In a desert town near Joshua Tree National Park, a man dies in a hit-and-run accident. Thus opens a story of the man and his family and the investigation of his death. Alternately narrated by several different characters, we learn of backstories and side stories and brief flashbacks to Morocco and Iraq and Mexico. And we learn a bit of what it could be like to be an immigrant and to have darker skin in a post-9/11 America. The book is rich with intricacies of family and divorce and relocation and children. These lives are full of deep dysfunction but also–thanks to first person–we get a sense that each character is doing the best they can with what they have. And, when you read this book, can you please explain to me why the Salman chapter–and only the Salman chapter–in the middle of the book is written in the second person?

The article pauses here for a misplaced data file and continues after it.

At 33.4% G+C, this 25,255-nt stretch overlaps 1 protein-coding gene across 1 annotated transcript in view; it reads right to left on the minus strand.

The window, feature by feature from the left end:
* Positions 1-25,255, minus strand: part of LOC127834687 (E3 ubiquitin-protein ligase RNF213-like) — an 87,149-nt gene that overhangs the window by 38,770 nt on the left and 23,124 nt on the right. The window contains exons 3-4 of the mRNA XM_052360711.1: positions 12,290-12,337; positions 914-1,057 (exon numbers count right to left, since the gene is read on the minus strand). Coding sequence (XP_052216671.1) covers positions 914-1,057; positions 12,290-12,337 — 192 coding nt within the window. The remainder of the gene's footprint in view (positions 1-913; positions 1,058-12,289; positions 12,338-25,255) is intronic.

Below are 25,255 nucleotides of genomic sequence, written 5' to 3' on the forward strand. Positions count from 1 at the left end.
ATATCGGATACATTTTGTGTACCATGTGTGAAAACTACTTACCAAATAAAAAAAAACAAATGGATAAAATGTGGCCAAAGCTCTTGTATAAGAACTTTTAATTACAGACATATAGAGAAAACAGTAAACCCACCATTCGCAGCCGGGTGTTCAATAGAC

–Matt, Annie Bloom’s Books, Portland, OR
Annie Bloom’s Books and other independent bookstores: the places to get recommendations and instant book club discussion all at once! (Also: Annie Bloom’s had an event with the author in June. Maybe contact the store to see if there are any autographed books left?)